When we look at the past now, we see corrupt behavior.  Even if it is sort of harmless -- JFK nude after a swimming session, snapping the bare bottoms of his female companions as they run down the hall -- or maybe just quiet, like Eisenhower's driver-with-benefits while his wife hallucinated at home.  Last night I watched Rosenstein explain the integrity of the FBI by claiming that various ambitious people could be shaped into an arm of justice through allegiance to the Rule of Law and the Chain of Command.  He didn't mention J. Edgar Hoover or Wounded Knee.  

Each of us has a handful of cards already on the table when we are born, and then more new cards come down as time and the dice roll on.  It's a temptation to stick to games of Old Maid and Parcheesi while the real action is international three dimensional chess if we're Ivy League or maybe just a local poker game.  

The woman who grew up across the street from me supplied me with many valued hand-me-downs (She was dark, half-Filipino, and her mom and her mom's partner (a woman) bought vividly colored clothes for her.)  She was born outside wedlock but knew who her father was (a famous expert on mental health, married) and was cherished by her wealthy Caucasian grandparents who bought her an elegant sports car and a fine education.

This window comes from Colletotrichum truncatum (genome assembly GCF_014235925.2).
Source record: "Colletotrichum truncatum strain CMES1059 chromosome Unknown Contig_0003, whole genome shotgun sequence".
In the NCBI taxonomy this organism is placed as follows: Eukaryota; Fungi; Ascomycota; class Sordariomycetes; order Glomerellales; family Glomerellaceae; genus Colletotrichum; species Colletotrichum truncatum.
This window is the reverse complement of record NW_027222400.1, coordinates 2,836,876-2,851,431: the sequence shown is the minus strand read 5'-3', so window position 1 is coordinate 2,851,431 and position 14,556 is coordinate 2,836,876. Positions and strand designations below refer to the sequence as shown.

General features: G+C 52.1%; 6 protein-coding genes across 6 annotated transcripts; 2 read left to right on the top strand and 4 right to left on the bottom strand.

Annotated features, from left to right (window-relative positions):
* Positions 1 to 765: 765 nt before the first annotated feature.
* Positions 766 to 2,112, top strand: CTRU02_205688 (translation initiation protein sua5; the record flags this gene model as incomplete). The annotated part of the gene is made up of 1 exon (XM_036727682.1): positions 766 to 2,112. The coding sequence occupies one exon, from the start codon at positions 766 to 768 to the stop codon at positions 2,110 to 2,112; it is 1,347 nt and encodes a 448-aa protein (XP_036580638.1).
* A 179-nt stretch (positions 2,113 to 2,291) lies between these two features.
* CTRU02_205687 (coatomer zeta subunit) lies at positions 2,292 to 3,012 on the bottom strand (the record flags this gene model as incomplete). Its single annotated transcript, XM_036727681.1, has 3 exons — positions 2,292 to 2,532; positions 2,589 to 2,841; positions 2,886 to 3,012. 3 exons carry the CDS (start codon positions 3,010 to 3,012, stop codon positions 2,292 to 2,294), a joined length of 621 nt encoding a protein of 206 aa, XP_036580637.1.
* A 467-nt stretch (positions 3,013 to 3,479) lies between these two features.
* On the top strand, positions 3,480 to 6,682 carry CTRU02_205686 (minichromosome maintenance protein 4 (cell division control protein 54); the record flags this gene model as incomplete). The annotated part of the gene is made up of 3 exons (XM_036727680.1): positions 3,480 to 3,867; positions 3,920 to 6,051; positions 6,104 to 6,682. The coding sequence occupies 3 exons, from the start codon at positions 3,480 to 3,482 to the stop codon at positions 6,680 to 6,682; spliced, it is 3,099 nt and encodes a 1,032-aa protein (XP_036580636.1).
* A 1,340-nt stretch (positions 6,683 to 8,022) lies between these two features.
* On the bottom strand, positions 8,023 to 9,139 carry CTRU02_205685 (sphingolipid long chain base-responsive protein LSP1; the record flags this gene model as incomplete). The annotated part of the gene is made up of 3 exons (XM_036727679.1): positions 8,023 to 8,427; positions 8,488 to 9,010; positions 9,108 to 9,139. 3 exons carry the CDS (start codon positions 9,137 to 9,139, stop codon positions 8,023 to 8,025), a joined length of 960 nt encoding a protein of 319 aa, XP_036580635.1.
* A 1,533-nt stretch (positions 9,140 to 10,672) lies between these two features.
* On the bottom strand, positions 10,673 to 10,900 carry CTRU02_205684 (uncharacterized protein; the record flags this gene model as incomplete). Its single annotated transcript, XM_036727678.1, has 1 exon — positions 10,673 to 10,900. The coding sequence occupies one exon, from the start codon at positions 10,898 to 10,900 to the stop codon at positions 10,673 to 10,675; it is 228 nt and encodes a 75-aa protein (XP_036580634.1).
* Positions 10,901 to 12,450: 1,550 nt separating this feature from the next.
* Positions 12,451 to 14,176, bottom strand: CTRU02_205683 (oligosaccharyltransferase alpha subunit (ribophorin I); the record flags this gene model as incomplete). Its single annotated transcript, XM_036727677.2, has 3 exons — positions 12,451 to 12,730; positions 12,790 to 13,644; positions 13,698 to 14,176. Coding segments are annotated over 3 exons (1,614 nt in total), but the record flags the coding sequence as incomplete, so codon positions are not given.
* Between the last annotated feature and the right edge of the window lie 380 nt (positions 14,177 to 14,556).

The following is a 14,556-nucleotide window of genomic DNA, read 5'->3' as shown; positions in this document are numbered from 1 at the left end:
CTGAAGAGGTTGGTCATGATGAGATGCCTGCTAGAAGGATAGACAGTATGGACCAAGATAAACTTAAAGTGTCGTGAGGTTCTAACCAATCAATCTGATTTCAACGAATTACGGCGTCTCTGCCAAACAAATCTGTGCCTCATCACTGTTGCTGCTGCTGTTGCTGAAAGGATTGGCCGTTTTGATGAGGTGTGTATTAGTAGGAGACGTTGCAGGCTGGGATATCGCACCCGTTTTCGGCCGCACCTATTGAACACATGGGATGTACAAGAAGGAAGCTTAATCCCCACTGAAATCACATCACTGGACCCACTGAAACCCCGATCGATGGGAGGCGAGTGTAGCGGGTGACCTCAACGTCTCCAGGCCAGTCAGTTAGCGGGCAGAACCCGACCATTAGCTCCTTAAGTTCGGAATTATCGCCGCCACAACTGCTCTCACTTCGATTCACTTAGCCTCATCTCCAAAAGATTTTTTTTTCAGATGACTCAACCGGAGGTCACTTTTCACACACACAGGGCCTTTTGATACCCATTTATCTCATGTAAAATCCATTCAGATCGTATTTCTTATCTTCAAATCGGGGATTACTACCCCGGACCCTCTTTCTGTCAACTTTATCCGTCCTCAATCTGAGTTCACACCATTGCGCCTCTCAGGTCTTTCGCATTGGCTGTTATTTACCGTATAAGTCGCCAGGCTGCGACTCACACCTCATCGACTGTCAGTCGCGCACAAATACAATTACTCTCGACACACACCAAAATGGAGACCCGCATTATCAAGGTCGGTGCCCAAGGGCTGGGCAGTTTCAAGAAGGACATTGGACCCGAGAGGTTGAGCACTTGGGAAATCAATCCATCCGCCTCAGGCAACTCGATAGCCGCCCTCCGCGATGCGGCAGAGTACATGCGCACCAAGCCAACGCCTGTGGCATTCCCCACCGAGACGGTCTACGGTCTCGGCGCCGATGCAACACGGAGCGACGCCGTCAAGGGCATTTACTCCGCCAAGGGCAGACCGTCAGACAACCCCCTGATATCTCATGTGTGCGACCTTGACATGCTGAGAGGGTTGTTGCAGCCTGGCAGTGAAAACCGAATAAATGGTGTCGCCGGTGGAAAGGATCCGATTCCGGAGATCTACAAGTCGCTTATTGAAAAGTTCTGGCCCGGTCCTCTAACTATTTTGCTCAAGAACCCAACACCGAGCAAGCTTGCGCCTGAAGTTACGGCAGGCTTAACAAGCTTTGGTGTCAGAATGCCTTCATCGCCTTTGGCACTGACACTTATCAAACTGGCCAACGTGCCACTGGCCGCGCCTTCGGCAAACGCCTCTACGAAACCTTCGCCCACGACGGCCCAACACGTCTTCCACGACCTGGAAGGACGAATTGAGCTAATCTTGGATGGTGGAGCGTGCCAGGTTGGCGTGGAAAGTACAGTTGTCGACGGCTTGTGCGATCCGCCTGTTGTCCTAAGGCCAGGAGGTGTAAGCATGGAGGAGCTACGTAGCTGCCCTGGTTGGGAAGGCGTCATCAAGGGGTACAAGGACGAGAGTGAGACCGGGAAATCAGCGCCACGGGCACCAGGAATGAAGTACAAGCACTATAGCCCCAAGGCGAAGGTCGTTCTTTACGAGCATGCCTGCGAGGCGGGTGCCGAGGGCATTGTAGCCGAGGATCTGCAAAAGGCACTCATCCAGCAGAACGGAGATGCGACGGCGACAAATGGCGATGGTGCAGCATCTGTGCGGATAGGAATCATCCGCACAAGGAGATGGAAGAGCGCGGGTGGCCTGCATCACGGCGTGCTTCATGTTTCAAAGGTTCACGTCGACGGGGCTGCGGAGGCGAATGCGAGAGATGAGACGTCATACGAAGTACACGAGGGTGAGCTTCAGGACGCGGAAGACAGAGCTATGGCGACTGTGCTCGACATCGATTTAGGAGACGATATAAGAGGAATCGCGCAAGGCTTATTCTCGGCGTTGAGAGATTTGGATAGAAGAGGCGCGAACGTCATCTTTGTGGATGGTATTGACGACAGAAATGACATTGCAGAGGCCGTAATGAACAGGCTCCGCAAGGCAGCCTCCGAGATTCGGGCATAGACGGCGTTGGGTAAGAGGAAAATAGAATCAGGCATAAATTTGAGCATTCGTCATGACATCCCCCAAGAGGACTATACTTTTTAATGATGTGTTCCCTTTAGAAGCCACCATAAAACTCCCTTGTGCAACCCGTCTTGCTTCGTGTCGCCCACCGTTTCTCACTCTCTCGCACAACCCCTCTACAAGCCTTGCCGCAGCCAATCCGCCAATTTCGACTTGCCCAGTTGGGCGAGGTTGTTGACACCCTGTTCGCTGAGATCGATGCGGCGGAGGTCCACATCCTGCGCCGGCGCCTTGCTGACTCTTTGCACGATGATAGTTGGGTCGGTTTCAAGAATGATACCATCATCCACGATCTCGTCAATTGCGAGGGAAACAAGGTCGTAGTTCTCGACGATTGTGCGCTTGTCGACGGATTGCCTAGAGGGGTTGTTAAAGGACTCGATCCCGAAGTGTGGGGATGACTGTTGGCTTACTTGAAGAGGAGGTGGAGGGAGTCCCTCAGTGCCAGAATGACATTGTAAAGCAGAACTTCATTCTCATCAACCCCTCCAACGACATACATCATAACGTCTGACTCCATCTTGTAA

In old age she lived in a subsidized apartment in the black part of town.  She explained to me that she sustained her poker habit all night with Scotch in milk.  In our childhood we lay on the lawn in the shade listening to "Bulldog Drummond" on a radio with tubes and a long extension cord.  We half-dozen kids plus the dog also liked "Inner Sanctum" and imitated the creaking door opening at the beginning.  I still like to make that sound.

Kenner's question is "What does it mean?"  I don't know.  But I'm interested.  I'm sort of relieved that it's all hallucination and that what I think of as myself is really a community of tiny entities cooperating -- for now.